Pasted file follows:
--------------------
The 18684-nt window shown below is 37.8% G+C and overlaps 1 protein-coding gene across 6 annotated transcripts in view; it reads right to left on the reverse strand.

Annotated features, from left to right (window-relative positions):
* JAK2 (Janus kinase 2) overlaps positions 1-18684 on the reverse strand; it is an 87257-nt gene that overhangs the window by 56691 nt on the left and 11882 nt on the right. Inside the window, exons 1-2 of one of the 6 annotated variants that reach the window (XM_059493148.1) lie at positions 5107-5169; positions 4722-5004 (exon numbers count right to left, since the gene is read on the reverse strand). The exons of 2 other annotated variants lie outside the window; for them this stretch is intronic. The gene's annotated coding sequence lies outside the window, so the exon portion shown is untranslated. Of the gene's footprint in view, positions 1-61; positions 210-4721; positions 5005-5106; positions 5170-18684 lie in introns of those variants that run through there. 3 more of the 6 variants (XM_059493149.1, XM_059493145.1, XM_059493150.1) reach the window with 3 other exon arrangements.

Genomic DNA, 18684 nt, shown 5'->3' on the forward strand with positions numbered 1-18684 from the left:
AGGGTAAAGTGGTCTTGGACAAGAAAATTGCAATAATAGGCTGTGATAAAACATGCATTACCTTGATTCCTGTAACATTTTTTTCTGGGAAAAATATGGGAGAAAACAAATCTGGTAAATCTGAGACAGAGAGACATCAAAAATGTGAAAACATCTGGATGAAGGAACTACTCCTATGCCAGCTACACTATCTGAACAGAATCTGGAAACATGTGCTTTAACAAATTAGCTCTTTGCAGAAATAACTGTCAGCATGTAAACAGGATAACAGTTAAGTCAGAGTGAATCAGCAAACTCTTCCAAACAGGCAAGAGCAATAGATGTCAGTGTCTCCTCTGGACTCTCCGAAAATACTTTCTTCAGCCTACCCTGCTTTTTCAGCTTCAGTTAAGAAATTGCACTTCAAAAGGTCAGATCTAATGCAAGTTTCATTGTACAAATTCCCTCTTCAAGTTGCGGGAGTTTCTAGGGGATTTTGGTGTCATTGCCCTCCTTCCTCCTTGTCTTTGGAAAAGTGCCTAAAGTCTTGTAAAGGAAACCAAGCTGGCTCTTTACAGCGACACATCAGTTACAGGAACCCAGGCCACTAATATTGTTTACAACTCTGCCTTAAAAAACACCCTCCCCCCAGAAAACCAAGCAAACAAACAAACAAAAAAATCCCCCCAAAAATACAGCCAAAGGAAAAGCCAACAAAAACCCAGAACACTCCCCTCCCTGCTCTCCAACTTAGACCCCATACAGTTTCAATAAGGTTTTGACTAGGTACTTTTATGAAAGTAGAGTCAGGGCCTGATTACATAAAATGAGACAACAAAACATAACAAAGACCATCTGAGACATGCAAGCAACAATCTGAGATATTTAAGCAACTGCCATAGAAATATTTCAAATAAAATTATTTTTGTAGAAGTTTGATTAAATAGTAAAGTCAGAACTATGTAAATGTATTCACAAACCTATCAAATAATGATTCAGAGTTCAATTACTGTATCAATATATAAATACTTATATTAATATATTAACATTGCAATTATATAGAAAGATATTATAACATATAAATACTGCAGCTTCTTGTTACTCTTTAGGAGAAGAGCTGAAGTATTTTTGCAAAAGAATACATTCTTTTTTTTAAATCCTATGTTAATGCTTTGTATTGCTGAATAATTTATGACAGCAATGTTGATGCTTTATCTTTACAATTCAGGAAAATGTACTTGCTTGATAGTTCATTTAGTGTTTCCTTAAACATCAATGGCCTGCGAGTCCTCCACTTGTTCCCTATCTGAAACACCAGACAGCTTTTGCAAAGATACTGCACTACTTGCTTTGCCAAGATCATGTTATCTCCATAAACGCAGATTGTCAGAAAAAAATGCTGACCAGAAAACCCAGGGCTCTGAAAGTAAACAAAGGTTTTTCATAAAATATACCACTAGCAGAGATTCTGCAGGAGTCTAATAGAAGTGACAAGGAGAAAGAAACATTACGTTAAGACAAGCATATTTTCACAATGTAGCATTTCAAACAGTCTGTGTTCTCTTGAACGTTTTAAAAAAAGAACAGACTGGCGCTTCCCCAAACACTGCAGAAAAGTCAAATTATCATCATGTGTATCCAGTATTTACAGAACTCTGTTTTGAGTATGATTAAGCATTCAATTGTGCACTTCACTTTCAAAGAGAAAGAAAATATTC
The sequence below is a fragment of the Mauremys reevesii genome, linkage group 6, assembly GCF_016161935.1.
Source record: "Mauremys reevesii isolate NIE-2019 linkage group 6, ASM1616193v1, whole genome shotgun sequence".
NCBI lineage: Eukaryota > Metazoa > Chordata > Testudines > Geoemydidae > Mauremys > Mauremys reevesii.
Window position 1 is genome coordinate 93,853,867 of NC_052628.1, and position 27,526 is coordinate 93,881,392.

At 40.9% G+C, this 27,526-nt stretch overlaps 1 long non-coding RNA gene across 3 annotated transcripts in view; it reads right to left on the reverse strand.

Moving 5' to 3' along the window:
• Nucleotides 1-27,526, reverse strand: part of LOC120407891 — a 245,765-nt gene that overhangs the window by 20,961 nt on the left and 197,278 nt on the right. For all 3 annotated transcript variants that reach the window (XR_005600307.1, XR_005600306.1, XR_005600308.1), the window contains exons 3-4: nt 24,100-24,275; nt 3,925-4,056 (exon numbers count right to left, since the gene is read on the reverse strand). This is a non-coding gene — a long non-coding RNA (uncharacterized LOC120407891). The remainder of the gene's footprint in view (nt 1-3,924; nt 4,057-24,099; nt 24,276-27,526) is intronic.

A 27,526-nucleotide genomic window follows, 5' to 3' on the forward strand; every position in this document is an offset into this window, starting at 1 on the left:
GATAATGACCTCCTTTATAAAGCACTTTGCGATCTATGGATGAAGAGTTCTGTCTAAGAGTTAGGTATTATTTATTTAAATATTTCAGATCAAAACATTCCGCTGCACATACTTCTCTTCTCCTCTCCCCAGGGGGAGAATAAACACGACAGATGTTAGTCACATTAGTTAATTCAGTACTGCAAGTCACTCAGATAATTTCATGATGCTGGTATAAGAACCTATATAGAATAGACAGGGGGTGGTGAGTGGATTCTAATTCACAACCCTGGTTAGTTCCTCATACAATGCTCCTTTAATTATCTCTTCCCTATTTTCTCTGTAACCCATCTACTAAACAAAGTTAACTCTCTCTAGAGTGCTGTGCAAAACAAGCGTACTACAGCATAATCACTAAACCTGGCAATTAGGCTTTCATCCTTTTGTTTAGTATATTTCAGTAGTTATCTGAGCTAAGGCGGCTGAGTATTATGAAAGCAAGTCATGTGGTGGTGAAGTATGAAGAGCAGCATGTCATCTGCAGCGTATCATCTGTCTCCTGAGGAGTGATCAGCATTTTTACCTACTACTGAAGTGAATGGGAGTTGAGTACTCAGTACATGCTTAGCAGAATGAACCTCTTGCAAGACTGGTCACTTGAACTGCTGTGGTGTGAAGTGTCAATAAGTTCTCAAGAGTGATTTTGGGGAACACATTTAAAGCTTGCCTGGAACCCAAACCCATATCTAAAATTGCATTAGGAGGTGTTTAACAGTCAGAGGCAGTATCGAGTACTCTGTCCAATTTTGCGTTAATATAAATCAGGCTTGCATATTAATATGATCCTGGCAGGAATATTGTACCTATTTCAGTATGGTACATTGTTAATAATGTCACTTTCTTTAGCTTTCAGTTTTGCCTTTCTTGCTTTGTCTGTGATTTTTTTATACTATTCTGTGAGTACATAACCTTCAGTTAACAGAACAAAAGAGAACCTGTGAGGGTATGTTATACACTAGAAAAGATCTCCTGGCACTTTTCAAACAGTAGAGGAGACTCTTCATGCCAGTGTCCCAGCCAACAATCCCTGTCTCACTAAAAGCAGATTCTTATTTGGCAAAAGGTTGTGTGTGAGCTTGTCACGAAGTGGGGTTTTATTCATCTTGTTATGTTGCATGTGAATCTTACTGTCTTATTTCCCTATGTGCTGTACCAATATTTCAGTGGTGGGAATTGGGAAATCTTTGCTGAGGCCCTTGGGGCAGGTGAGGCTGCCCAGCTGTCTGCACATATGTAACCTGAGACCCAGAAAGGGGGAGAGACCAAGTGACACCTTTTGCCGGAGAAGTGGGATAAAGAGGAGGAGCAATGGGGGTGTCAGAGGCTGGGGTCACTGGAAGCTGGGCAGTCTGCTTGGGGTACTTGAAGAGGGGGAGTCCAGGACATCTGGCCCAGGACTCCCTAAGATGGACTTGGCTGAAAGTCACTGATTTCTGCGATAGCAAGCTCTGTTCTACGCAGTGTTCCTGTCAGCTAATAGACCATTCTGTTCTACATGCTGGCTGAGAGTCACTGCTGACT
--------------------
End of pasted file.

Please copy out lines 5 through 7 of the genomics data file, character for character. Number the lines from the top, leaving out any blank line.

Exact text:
AGGGTAAAGTGGTCTTGGACAAGAAAATTGCAATAATAGGCTGTGATAAAACATGCATTACCTTGATTCCTGTAACATTTTTTTCTGGGAAAAATATGGGAGAAAACAAATCTGGTAAATCTGAGACAGAGAGACATCAAAAATGTGAAAACATCTGGATGAAGGAACTACTCCTATGCCAGCTACACTATCTGAACAGAATCTGGAAACATGTGCTTTAACAAATTAGCTCTTTGCAGAAATAACTGTCAGCATGTAAACAGGATAACAGTTAAGTCAGAGTGAATCAGCAAACTCTTCCAAACAGGCAAGAGCAATAGATGTCAGTGTCTCCTCTGGACTCTCCGAAAATACTTTCTTCAGCCTACCCTGCTTTTTCAGCTTCAGTTAAGAAATTGCACTTCAAAAGGTCAGATCTAATGCAAGTTTCATTGTACAAATTCCCTCTTCAAGTTGCGGGAGTTTCTAGGGGATTTTGGTGTCATTGCCCTCCTTCCTCCTTGTCTTTGGAAAAGTGCCTAAAGTCTTGTAAAGGAAACCAAGCTGGCTCTTTACAGCGACACATCAGTTACAGGAACCCAGGCCACTAATATTGTTTACAACTCTGCCTTAAAAAACACCCTCCCCCCAGAAAACCAAGCAAACAAACAAACAAAAAAATCCCCCCAAAAATACAGCCAAAGGAAAAGCCAACAAAAACCCAGAACACTCCCCTCCCTGCTCTCCAACTTAGACCCCATACAGTTTCAATAAGGTTTTGACTAGGTACTTTTATGAAAGTAGAGTCAGGGCCTGATTACATAAAATGAGACAACAAAACATAACAAAGACCATCTGAGACATGCAAGCAACAATCTGAGATATTTAAGCAACTGCCATAGAAATATTTCAAATAAAATTATTTTTGTAGAAGTTTGATTAAATAGTAAAGTCAGAACTATGTAAATGTATTCACAAACCTATCAAATAATGATTCAGAGTTCAATTACTGTATCAATATATAAATACTTATATTAATATATTAACATTGCAATTATATAGAAAGATATTATAACATATAAATACTGCAGCTTCTTGTTACTCTTTAGGAGAAGAGCTGAAGTATTTTTGCAAAAGAATACATTCTTTTTTTTAAATCCTATGTTAATGCTTTGTATTGCTGAATAATTTATGACAGCAATGTTGATGCTTTATCTTTACAATTCAGGAAAATGTACTTGCTTGATAGTTCATTTAGTGTTTCCTTAAACATCAATGGCCTGCGAGTCCTCCACTTGTTCCCTATCTGAAACACCAGACAGCTTTTGCAAAGATACTGCACTACTTGCTTTGCCAAGATCATGTTATCTCCATAAACGCAGATTGTCAGAAAAAAATGCTGACCAGAAAACCCAGGGCTCTGAAAGTAAACAAAGGTTTTTCATAAAATATACCACTAGCAGAGATTCTGCAGGAGTCTAATAGAAGTGACAAGGAGAAAGAAACATTACGTTAAGACAAGCATATTTTCACAATGTAGCATTTCAAACAGTCTGTGTTCTCTTGAACGTTTTAAAAAAAGAACAGACTGGCGCTTCCCCAAACACTGCAGAAAAGTCAAATTATCATCATGTGTATCCAGTATTTACAGAACTCTGTTTTGAGTATGATTAAGCATTCAATTGTGCACTTCACTTTCAAAGAGAAAGAAAATATTC
The sequence below is a fragment of the Mauremys reevesii genome, linkage group 6, assembly GCF_016161935.1.
Source record: "Mauremys reevesii isolate NIE-2019 linkage group 6, ASM1616193v1, whole genome shotgun sequence".